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Middle class is disappearing, especially for Millennials

By Rob Schofield

N.C. Policy Watch

Today, tragically, much of the remarkable progress of the past century-plus in lifting up the human condition is under assault and in jeopardy as a well-funded and relentless alliance of plutocrats, autocrats and theocrats seeks to repeal much of the progress of the 20th Century and replace it with what might be described as a kind of new Gilded Age or, maybe even a new Medieval period.

The evidence of this reaction is all around us – in the demise of the labor movement and of career employment, in the rapid growth of an unprotected immigrant underclass, in the sustained attack on all things public, in the slow but steady demise of the middle class itself and, of course, in the rise of Trumpism. Where once an overwhelming majority of Americans identified with and celebrated the concept of the middle class, today, for many, this is increasingly seen as a quaint chapter from the history books.

Compelling confirmation of this new reality is especially visible in the circumstances of Millenials – those Americans who entered the workforce right around the start of the 21st century. As the latest “State of Working North Carolina” report from the North Carolina Budget and Tax Center — this one entitled “Work Interrupted: How the Recession and a Changed Labor Market Will Affect Millennials in North Carolina for Years to Come” — makes clear, the situation is highly problematic.

In six compelling chapters, the report explains how Millennials (the group that is now the largest share of the North Carolina workforce) are bearing the burden of modern economic and policy trends in an array of critical areas, including:

• Decreased job opportunities,

• Stagnant/falling wages,

• Low economic mobility,

• The rise in temporary and part-time employment,

• Paralyzing student debt,

• Declining wealth accumulation, and

• Rising housing costs and falling homeownership rates.

What’s more, all of these problems and others like them are hitting home despite new and improved levels of college education, rising rates of worker productivity and improved savings practices amongst Millennials.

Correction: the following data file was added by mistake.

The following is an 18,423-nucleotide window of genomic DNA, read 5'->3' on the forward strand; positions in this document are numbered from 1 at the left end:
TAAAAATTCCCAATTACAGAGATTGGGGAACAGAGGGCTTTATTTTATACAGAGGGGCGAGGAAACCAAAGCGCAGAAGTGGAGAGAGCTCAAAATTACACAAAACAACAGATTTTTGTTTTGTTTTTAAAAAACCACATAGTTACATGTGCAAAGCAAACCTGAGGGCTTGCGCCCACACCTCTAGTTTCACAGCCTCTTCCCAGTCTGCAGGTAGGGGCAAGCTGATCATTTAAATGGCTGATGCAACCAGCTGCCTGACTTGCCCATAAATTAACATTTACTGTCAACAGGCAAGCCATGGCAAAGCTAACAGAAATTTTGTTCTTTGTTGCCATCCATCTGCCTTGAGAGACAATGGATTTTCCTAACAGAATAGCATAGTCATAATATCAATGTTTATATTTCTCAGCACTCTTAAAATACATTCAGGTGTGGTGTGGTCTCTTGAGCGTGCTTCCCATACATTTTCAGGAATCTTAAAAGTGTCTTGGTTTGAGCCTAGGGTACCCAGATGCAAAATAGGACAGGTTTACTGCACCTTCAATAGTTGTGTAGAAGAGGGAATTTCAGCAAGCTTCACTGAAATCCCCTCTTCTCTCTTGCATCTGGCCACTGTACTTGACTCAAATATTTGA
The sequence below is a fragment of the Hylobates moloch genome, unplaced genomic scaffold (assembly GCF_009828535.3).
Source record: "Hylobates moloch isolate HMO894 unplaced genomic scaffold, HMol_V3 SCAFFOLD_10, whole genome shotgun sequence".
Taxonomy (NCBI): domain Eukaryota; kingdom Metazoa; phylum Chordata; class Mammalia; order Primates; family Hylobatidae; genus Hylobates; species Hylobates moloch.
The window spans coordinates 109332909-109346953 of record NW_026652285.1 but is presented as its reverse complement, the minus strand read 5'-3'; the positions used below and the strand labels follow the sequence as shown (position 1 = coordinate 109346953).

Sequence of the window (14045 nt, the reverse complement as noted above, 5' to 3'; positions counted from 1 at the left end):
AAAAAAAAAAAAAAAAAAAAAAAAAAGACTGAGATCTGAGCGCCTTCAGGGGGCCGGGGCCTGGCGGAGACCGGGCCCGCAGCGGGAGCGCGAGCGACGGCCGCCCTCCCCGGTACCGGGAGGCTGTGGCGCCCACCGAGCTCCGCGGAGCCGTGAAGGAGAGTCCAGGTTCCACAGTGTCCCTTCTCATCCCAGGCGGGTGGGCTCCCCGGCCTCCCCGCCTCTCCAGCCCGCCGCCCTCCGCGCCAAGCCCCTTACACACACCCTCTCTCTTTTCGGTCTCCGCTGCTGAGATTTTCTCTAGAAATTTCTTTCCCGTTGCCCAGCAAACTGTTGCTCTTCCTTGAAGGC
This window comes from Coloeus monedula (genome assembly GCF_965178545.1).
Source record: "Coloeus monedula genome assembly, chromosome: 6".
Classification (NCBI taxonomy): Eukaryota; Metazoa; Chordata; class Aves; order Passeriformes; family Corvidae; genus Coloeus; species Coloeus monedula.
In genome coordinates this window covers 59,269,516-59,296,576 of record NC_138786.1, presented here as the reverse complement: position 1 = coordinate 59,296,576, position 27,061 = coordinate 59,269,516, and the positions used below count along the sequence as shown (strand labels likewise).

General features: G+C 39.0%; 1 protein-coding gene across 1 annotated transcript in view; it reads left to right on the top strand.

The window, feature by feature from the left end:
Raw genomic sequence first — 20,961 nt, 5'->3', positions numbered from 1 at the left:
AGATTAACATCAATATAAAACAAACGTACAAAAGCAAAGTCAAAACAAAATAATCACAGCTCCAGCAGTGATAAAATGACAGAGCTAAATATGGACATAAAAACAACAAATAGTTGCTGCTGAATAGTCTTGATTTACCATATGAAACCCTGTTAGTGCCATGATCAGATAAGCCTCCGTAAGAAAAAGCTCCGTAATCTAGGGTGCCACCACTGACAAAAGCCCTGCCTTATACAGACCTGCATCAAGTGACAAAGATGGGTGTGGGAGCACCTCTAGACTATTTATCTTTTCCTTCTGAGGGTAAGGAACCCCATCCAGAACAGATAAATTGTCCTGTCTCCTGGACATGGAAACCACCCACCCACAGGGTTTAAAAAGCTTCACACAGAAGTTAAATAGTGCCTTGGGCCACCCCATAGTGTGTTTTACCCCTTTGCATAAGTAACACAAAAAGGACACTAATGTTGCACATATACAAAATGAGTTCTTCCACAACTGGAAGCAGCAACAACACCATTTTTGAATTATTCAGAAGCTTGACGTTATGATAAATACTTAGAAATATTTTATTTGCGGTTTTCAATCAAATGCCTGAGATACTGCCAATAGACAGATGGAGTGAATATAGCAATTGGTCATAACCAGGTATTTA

The report notes that:

“At the worst of the recession, roughly 18 percent of Millennials of working age were looking for a job, a rate of unemployment nearly twice that of the next worst-off generation, Gen X….

“In 2016, the unemployment rate for Millennials had fallen to 7.9 percent, which is still almost three percentage points higher than the average for all workers in North Carolina. This leaves Millennials 2.2 times more likely to need a job than a member of Generation X, and 2.6 times more likely than the average Baby Boomer.

“The challenge facing Millennials is daunting. While they make up roughly one-third of the workers in North Carolina, they include more than half of all North Carolinians actively looking for a job. Of the approximately 250,000 North Carolinians looking for work in 2016, 140,000 were Millennials, more than all of the other generations put together.”

As with the broader demise of the middle class that it so well symbolizes, the plight of Millennials didn’t happen by accident or in a way that was divorced from public policy. To the contrary, public policy decisions have greatly abetted the current situation and offer some of the best hope for addressing it.

This is an excerpt from a piece by Rob Schofield, director of research at N.C. Policy Watch.

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